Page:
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How To Piece Biased Edges



One of the most tedious piecing issues emerges when piecing triangles; this is almost always because they involve biased edges. When you cut fabric at any angle across the grain it will have a tendency to stretch during piecing… and that can make anyone tear their hair out! Flying geese blocks are notorious for accuracy issues because of stretching. I will show you my technique for those in the second half of this post.


I’m whipping up a simple kids quilt for a friend made out of 6.5” triangles. Here I am using my triangle ruler to cut out all my triangles and two of the edges will be biased. The bottom of the triangle is on the grain and will not stretch.

I lined up all my triangles with their biased edges facing each other and their on-grain edges at either the top or bottom of the rows. This way, I will be sewing bias to bias and when the rows go together, the on-grain edges will be sewn to each other.

Lay one triangle onto the next one making sure the two biased edges will be sewn together. If one fabric tries to stretch more than the other, you can just tug a little on the one that needs to stretch more to match.

I use a handy tool called a stiletto as almost a third hand or an extra long pointy finger :) try not to think about how creepy that would be. It works wonders holding pieces in place as I feed them into the machine (especially those pointy angles).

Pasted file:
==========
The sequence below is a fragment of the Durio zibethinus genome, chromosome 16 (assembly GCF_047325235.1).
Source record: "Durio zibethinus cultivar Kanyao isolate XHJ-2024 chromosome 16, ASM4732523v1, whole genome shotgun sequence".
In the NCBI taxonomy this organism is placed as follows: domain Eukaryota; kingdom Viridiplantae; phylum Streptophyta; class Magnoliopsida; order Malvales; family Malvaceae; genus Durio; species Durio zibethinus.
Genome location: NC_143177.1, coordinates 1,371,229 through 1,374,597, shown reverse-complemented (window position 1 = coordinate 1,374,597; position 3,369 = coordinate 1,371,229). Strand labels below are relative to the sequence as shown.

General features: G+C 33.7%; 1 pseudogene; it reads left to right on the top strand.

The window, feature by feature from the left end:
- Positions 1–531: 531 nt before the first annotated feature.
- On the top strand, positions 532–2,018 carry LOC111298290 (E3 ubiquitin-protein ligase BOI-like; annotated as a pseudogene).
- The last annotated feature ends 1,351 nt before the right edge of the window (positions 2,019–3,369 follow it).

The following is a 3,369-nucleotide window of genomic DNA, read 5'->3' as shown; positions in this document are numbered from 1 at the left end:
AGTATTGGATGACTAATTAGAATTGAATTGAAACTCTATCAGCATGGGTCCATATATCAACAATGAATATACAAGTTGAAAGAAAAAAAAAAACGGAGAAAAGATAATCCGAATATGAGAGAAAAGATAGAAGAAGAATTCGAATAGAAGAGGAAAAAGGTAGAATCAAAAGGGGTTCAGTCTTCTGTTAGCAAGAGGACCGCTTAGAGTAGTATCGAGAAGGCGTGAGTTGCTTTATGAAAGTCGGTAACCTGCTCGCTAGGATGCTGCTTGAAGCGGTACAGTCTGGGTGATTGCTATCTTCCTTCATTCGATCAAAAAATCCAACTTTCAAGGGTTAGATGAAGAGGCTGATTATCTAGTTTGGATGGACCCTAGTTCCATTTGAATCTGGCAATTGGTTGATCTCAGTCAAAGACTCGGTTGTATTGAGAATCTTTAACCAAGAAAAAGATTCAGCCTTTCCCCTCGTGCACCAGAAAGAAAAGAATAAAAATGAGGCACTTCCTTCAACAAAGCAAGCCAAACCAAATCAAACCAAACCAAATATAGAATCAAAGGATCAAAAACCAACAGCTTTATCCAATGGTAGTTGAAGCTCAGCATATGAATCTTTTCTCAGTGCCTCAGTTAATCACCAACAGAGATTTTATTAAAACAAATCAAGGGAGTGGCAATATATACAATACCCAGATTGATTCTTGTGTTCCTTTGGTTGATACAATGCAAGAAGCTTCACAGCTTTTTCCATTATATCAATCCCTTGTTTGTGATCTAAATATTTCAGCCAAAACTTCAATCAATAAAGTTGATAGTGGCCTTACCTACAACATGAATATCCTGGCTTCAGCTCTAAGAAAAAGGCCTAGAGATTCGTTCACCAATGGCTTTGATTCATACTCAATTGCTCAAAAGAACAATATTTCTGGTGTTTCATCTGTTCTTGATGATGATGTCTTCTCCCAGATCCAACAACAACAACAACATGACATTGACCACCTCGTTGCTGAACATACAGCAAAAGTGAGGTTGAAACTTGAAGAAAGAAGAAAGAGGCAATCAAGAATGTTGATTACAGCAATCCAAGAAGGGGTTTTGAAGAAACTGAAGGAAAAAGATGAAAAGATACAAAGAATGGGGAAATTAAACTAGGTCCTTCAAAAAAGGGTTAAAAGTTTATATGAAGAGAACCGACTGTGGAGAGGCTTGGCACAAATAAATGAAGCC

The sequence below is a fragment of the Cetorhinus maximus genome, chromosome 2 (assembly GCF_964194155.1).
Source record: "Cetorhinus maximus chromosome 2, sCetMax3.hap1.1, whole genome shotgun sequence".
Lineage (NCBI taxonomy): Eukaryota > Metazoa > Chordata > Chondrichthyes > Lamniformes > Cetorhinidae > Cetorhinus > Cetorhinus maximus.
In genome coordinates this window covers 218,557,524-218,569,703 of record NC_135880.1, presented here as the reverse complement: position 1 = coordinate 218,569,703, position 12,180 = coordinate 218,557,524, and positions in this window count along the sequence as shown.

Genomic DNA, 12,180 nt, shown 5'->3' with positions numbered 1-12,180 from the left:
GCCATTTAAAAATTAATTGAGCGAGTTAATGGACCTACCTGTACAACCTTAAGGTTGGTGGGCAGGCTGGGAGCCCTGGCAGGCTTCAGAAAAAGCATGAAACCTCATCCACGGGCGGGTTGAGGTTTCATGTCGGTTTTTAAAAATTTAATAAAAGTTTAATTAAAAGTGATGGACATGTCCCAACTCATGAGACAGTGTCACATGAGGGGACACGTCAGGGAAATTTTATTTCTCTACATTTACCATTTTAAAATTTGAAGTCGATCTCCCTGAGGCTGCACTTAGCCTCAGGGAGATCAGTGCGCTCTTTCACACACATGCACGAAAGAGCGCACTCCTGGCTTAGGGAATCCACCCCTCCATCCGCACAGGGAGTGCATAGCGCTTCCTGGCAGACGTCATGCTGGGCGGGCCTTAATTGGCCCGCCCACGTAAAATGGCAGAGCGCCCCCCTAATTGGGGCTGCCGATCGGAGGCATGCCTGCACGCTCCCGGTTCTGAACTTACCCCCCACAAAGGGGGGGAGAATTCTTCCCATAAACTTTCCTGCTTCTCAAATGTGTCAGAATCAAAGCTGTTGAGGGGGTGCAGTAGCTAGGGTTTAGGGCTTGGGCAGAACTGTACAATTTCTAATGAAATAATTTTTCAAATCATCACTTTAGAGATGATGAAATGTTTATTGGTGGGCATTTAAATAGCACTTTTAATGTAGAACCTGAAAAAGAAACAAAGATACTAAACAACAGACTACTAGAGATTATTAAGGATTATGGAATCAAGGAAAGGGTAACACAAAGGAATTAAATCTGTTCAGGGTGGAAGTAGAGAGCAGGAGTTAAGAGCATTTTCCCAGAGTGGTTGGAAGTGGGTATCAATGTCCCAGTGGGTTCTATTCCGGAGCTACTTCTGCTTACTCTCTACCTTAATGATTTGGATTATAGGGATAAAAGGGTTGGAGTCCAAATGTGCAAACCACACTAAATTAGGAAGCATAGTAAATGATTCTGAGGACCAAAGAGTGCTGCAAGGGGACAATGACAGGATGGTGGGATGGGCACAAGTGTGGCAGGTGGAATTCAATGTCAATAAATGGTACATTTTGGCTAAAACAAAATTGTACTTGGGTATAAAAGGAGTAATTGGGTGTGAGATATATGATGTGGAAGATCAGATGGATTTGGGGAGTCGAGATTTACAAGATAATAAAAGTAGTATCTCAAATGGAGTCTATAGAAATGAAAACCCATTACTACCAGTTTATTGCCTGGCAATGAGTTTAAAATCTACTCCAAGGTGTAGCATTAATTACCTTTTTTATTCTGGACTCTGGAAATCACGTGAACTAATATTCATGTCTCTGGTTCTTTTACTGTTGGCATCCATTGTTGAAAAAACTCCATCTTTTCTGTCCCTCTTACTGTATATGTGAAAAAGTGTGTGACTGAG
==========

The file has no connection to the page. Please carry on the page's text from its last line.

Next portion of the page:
Sew the triangles into sets of two and then those sets into rows. Press all the seams in Row: One to the right and all the seams in Row: Two to the left (continue alternating each rows pressing direction). This will ensure that the intersections “nest” together when you sew the rows together.

Now, the rows go together and these edges are not biased and will not stretch. Match up each intersection and “nest” the seams as you go. I then pressed my cross seams, open. Perfect match!

What to do when mixing biased edges with non-biased edges, as sometimes happens in flying geese blocks.


In this block, the gray edges are on-grain and the purple edges are biased.


When this is the case, always piece with the biased edges on the bottom against your sewing machine's feed dogs. The feed dogs will do all the work of pulling the fabric along and not letting it stretch out of place.

I press these seams open so everything lays super flat for the next piece.

I’m going to sew two of these flying geese together and this time the top purple edge is the on-grain edge and the bottom edge of the gray goose is biased. I will sew from the purple side with the gray biased side towards the feed dogs and use my stiletto to hold it in place as I sew.

Press these seams to open flat and ta-da… Done! I hope this was helpful and will give you confidence piecing triangles!


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Seattle, WA USA

© 2020 Krista Moser.